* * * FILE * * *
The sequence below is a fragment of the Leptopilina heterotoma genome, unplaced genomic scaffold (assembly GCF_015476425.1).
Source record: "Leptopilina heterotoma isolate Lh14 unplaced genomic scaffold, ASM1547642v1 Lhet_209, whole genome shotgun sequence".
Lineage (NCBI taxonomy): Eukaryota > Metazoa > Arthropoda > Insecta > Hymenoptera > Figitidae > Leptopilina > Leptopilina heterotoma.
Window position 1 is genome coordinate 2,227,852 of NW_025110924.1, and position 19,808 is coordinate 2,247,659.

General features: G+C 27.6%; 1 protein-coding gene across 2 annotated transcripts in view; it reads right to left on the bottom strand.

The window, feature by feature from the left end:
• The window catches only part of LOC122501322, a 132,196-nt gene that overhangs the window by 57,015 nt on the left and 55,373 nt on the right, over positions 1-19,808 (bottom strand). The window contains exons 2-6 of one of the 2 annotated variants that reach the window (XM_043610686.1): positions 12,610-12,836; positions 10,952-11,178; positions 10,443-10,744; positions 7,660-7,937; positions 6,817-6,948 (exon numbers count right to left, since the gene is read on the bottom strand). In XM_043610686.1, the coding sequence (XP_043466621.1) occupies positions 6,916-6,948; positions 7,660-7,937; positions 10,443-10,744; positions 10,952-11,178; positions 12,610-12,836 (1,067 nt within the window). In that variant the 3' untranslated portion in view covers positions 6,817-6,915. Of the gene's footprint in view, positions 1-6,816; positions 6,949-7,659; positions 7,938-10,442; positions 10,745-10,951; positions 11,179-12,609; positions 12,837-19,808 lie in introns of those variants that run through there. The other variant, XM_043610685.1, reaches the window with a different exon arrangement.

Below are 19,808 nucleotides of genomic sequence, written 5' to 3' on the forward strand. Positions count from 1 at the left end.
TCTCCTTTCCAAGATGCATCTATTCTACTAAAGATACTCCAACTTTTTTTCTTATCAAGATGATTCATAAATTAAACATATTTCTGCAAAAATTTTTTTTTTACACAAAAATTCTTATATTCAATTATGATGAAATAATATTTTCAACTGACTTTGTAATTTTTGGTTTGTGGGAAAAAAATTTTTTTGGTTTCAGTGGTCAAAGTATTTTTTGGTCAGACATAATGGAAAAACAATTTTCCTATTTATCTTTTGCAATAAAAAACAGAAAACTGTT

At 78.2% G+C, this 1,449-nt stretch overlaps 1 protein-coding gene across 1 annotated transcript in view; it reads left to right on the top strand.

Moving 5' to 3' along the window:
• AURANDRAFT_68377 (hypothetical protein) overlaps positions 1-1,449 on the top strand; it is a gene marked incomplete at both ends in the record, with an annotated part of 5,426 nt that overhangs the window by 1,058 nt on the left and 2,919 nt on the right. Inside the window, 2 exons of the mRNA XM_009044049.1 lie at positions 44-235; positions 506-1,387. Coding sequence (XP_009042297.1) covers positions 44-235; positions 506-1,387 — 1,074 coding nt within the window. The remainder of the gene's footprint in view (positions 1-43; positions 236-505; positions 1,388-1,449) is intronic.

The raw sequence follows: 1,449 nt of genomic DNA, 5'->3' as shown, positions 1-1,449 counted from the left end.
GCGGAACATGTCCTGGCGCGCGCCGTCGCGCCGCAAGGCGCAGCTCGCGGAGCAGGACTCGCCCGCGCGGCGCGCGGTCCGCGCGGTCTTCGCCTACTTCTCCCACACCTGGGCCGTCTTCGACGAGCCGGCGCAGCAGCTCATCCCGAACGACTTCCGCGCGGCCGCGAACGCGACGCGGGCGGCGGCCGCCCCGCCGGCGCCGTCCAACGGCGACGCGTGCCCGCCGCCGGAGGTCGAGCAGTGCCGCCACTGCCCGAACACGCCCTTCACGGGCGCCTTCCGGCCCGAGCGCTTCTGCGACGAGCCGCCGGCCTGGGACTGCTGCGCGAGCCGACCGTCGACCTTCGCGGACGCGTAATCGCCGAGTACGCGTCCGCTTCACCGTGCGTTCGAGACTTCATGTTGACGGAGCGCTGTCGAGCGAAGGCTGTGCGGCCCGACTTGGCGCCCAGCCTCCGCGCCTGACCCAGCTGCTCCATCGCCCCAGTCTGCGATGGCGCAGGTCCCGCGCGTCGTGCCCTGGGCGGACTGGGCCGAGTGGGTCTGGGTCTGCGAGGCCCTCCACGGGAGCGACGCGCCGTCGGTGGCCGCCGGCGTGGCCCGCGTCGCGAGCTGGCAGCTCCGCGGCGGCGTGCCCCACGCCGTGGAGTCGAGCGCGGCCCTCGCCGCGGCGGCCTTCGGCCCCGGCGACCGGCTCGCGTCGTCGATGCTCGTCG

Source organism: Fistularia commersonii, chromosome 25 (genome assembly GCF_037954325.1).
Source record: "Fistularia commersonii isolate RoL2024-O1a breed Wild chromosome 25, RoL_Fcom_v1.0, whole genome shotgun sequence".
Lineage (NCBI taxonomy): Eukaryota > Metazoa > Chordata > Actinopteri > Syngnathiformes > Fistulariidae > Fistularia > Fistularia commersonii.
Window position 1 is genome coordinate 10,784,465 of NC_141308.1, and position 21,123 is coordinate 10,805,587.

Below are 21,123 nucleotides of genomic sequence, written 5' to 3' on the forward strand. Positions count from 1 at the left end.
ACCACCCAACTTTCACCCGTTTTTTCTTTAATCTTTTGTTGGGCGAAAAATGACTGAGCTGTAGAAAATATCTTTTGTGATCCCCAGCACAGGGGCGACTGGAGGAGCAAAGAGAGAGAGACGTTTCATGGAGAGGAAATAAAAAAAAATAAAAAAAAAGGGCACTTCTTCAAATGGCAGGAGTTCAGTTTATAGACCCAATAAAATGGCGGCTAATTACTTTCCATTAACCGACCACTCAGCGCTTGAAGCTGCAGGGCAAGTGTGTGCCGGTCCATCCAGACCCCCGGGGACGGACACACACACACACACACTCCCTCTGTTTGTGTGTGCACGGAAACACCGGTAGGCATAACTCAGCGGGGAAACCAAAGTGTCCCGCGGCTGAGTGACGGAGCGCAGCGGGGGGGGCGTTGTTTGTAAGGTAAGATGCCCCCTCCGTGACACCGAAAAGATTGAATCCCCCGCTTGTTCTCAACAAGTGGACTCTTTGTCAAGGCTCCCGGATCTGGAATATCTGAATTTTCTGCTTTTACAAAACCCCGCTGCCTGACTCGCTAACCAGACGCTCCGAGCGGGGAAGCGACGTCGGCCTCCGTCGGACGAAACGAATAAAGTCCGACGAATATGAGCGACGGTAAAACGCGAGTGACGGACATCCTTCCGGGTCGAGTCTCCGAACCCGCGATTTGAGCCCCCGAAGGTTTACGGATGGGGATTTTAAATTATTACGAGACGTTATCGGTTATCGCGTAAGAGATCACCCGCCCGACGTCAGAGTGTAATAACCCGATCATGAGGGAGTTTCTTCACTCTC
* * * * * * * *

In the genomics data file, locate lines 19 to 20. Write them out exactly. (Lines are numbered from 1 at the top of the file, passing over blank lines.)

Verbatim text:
Below are 21,123 nucleotides of genomic sequence, written 5' to 3' on the forward strand. Positions count from 1 at the left end.
ACCACCCAACTTTCACCCGTTTTTTCTTTAATCTTTTGTTGGGCGAAAAATGACTGAGCTGTAGAAAATATCTTTTGTGATCCCCAGCACAGGGGCGACTGGAGGAGCAAAGAGAGAGAGACGTTTCATGGAGAGGAAATAAAAAAAAATAAAAAAAAAGGGCACTTCTTCAAATGGCAGGAGTTCAGTTTATAGACCCAATAAAATGGCGGCTAATTACTTTCCATTAACCGACCACTCAGCGCTTGAAGCTGCAGGGCAAGTGTGTGCCGGTCCATCCAGACCCCCGGGGACGGACACACACACACACACACTCCCTCTGTTTGTGTGTGCACGGAAACACCGGTAGGCATAACTCAGCGGGGAAACCAAAGTGTCCCGCGGCTGAGTGACGGAGCGCAGCGGGGGGGGCGTTGTTTGTAAGGTAAGATGCCCCCTCCGTGACACCGAAAAGATTGAATCCCCCGCTTGTTCTCAACAAGTGGACTCTTTGTCAAGGCTCCCGGATCTGGAATATCTGAATTTTCTGCTTTTACAAAACCCCGCTGCCTGACTCGCTAACCAGACGCTCCGAGCGGGGAAGCGACGTCGGCCTCCGTCGGACGAAACGAATAAAGTCCGACGAATATGAGCGACGGTAAAACGCGAGTGACGGACATCCTTCCGGGTCGAGTCTCCGAACCCGCGATTTGAGCCCCCGAAGGTTTACGGATGGGGATTTTAAATTATTACGAGACGTTATCGGTTATCGCGTAAGAGATCACCCGCCCGACGTCAGAGTGTAATAACCCGATCATGAGGGAGTTTCTTCACTCTC